How you receive parcels in the mail could revolutionise how you receive care in the community. And it all comes down to something that’s been in the news a lot of late – the gig economy.
The gig economy is the idea that workers seek employment on a day-to-day, job-to-job basis. In the digital age it’s simple. You sign up online, state what hours you want and the work you’ll do, and the website matches you to available roles. But it’s more than a simple jobs site. These aren’t even jobs as such; just tasks that need doing, one at a time, accumulating payment as you go.
Software developers, marketing consultants, accountants and even writers all find gainful employment this way. But where the idea has really taken off is in the world of couriers.
Rise of self-employment
Here, millions of parcels are pushed through letterboxes daily, each earning the courier a small fee. Effectively this is classed as self-employment, and, as such, you can see how the trend has really taken off. Since 2008 the numbers registering as self-employed has risen from 13% to 15% of the UK job market from 2008-15. At 4.6 million workers, soon their number could exceed those employed in the public sector. Part of this is down to the flourishing gig economy.
Supporters of this way of working point to the flexible hours, freedom and choice as a real boon for the worker. But, critics counter that the whole thing is actually just a sneaky way for large firms to circumvent employees’ rights, since, technically, there are no employees, just contractors. What that means in practice is something hotly debated, including in the courts, right now. Drivers for the private taxi hire firm Uber recently won their case to be considered employees, rather than self-employed, for the most basic of rights, such as holiday pay, sick pay and the minimum wage.
But it’s what this could mean for the care sector that’s most intriguing. With the launch of a few clever apps it could literally turn the industry on its head, transforming agency carers into freelance personal assistants at the tap of a smartphone screen.
Horror or hope
That might fill you with horror, the idea of a largely unregulated workforce descending on the homes of vulnerable people. Or, paradoxically, it might actually fill you with hope.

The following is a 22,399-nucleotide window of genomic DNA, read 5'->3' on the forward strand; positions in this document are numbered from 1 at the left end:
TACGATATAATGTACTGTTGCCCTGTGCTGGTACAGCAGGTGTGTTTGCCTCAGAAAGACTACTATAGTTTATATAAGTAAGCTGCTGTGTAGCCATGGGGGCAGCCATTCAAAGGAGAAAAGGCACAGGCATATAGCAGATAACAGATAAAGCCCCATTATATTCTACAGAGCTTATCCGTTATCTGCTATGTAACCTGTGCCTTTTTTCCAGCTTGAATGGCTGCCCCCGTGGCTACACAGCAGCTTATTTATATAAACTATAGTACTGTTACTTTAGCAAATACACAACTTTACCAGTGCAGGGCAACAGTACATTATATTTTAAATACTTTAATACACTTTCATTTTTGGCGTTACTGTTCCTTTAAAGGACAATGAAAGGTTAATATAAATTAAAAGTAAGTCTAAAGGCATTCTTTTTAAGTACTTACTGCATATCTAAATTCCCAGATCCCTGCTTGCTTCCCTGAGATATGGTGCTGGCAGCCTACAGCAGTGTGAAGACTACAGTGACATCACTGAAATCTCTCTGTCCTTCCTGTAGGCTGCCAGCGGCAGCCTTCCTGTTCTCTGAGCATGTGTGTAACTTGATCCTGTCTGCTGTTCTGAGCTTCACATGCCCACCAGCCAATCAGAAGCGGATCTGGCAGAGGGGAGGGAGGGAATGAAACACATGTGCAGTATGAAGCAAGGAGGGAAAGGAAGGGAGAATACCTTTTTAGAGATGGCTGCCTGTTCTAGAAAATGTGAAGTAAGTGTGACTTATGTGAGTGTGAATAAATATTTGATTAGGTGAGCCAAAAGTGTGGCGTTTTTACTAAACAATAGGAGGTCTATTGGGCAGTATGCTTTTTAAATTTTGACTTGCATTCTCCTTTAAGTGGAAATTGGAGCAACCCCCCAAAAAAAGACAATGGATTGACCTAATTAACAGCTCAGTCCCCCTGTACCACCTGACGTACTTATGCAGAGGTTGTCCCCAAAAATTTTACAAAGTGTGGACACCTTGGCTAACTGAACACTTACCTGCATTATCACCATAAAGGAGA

After all, with the way things stand at present, if a service user wants to recruit a personal assistant outside an agency they’ve little option but to employ directly – which means managing holiday pay, sick pay, pension plans, national insurance, tax payments, training needs, the whole caboodle. And if it doesn’t work out, they’ve got to handle disciplinary action, written warnings, or giving someone their notice.
Yes, there’s support out there to help with this. But wouldn’t it be easier, wouldn’t the prospect of having a personal assistant hold much more appeal, if you could dispense with this side of the arrangement altogether?
And with that, could we see a significant shift towards people receiving direct payments rather than council-managed personal budgets, transforming the care marketplace.
Glimpse of the future
A possible glimpse into the future comes from HomeTouch – one of the first online platforms in the UK for personal assistants to advertise as self-employed workers, and for service users to hire them.
Set up in 2015 by dementia physician Dr Jamie Wilson, it’s a quick and easy way of finding support. Or at least that’s what HomeTouch’s PR spokesperson says when I speak to her. She directs me to the independent review site, TrustPilot, where customers have rated the service 9.4 out of 10 and left an abundance of glowing comments.
How far this is a reflection on HomeTouch as an organisation, and how far a reflection of the working model that underpins it, is impossible to say. But what is clear is that this could signal big changes ahead.
So far, 350 carers have successfully registered with the site, with HomeTouch saying many more have applied but failed to get through their vetting process. Meanwhile, other similar platforms are springing up – enticing care staff away from the zero hour contracts and poor pay that many mainstream agencies have to offer.
Lack of regulation
That means the future could be bright if you’re a service user looking for a PA. Or it might be bleak for the staff concerned, if you consider what has already happened in the world of couriers, many of whom complain of being grossly exploited. And then there’s the thorny issue of regulation. As things stand, it’s unclear how the Care Quality Commission can oversee online platforms or the carers finding work through them. Neither has to register with the inspectorate.
What is clear, though, is that the gig economy could be on the cusp of transforming the care sector – for better or worse. Not for nothing has it been dubbed the ‘Wild West Workplace.’ But, at the same time, through the promise of hassle-free hiring, it may make the notion of direct payments a great deal more palatable. Hiring a PA instead of employing them could ultimately be what service users want. If it is, this idea looks set to take off.
Source: Community Care